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Title: Carbon fibre reinforced aluminium for lightweight vehicle structures
Author: Constantin, Hannah
ISNI:       0000 0004 6347 3219
Awarding Body: University of Nottingham
Current Institution: University of Nottingham
Date of Award: 2016
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The impact of human activity on the environment is significant. One way to reduce our carbon footprint is to decrease the mass of passenger vehicles, improving fuel efficiency. In addition, the use of recycled materials can reduce environmental impact further. The aim of this project is to fabricate and evaluate novel recycled carbon fibre reinforced aluminium as a lightweight material for passenger vehicles. Recycled carbon fibre reinforced aluminium materials were fabricated by gas pressure infiltration. The infiltration behaviour of the preforms was quantified by mercury intrusion porosity, compared to other preform types, and compared to composite materials fabricated at different pressures. Recycled carbon fibre reinforced aluminium materials can be fabricated by gas pressure infiltration, using less than 12 bar gas pressure, resulting in fibres occupying approximately 11% of the material volume. A sodium silicate binder was utilised in an effort to increase the fibre packing fraction and improve preform handle-ability. Silicon was added to the aluminium matrix to inhibit the formation of aluminium carbide during fabrication at the fibre/matrix interface. Although this was not successful, the composite materials containing silicon exhibited reduced porosity and fibre breakage, and no aluminium carbide was observed after up to 4 hours of heat treatment. Nickel-coated carbon fibre was used to improve the wetting behaviour between the fibres and the matrix, which reduced the required pressure for infiltration with aluminium by five times. The mechanical properties of the composite material were evaluated using wear testing and a novel small-specimen creep test. The testing specimen size may not be representative of the composite material as a whole, as in most cases, the addition of carbon fibres had a deleterious effect on the mechanical properties of the material.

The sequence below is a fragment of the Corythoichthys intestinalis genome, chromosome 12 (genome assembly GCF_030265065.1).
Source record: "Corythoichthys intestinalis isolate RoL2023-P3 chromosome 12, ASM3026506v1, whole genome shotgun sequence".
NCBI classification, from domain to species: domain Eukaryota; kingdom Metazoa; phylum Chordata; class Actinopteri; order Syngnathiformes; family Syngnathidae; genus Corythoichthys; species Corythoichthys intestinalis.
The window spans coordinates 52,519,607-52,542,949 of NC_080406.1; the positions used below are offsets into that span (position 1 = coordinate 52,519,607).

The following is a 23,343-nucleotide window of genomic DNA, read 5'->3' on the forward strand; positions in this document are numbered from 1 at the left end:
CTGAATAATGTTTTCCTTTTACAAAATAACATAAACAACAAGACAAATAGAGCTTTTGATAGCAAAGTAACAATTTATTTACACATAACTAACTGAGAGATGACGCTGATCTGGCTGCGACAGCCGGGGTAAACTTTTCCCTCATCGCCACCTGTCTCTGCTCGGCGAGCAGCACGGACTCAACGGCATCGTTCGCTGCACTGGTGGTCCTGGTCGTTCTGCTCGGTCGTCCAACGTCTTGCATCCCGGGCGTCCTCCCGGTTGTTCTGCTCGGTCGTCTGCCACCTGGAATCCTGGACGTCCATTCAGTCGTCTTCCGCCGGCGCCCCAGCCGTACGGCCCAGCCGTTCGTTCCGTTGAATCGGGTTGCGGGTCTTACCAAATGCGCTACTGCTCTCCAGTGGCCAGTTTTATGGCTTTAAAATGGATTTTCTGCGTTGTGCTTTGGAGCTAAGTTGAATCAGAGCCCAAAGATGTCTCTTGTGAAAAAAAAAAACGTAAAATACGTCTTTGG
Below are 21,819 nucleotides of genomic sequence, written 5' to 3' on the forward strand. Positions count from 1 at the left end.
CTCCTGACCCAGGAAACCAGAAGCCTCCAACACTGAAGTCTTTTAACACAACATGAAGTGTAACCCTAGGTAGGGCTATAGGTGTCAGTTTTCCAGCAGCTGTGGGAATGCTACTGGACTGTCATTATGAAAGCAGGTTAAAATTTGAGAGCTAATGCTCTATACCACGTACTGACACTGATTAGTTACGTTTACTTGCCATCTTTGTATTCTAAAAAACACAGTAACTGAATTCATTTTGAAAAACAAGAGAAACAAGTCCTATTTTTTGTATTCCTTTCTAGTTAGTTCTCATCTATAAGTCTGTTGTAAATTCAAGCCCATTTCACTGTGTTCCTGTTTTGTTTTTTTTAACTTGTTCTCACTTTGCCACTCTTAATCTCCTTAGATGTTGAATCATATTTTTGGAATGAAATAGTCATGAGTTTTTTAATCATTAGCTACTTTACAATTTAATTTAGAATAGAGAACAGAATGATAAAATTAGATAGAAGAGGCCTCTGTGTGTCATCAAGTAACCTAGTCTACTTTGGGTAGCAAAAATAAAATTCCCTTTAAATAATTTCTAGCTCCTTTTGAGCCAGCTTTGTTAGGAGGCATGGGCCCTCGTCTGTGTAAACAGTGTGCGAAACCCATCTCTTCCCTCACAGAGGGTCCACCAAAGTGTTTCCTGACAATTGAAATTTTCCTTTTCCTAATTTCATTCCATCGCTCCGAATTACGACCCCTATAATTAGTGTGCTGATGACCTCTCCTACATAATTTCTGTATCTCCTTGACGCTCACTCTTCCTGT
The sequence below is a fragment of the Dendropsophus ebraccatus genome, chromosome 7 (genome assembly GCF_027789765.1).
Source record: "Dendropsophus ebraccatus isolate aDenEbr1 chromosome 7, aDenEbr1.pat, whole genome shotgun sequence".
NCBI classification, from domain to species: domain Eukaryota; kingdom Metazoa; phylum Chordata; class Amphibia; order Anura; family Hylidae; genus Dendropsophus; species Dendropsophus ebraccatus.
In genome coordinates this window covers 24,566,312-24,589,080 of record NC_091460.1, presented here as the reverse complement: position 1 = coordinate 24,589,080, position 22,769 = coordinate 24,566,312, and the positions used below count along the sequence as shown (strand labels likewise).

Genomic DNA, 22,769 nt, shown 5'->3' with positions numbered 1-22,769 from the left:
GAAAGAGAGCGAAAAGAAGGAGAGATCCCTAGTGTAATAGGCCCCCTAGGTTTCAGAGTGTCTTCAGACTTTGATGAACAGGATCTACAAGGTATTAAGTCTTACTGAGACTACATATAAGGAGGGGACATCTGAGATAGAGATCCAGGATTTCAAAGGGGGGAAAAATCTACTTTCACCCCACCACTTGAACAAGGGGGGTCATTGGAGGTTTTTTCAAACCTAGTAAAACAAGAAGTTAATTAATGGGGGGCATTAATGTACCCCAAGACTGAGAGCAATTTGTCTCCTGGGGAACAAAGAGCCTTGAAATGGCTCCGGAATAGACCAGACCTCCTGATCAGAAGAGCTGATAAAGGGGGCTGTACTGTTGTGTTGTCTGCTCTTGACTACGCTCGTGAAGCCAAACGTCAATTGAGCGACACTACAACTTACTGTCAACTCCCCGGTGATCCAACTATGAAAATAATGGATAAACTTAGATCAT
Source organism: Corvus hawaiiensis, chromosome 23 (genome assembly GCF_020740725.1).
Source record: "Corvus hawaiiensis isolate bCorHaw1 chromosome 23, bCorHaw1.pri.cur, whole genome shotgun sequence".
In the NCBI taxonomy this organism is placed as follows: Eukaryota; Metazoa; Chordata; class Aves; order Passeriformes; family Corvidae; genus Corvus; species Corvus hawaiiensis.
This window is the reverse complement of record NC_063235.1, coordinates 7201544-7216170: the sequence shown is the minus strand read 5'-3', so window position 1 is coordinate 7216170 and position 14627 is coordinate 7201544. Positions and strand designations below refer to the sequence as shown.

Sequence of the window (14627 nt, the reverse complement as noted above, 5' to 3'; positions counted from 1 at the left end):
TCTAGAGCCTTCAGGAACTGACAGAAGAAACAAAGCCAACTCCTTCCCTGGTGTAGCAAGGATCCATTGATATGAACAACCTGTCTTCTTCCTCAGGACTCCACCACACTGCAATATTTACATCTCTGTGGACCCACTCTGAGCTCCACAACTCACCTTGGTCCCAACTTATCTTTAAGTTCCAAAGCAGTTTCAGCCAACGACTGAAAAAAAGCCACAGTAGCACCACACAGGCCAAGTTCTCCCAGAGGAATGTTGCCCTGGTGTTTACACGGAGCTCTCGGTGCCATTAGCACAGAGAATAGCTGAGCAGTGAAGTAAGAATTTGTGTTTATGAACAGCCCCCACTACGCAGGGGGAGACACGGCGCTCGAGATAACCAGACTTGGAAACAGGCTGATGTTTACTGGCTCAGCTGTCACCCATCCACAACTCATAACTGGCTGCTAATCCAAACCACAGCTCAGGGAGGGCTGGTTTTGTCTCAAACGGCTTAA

Supervisor: Not available Sponsor: Not available
Qualification Name: Thesis (Ph.D.) Qualification Level: Doctoral
EThOS ID:  DOI: Not available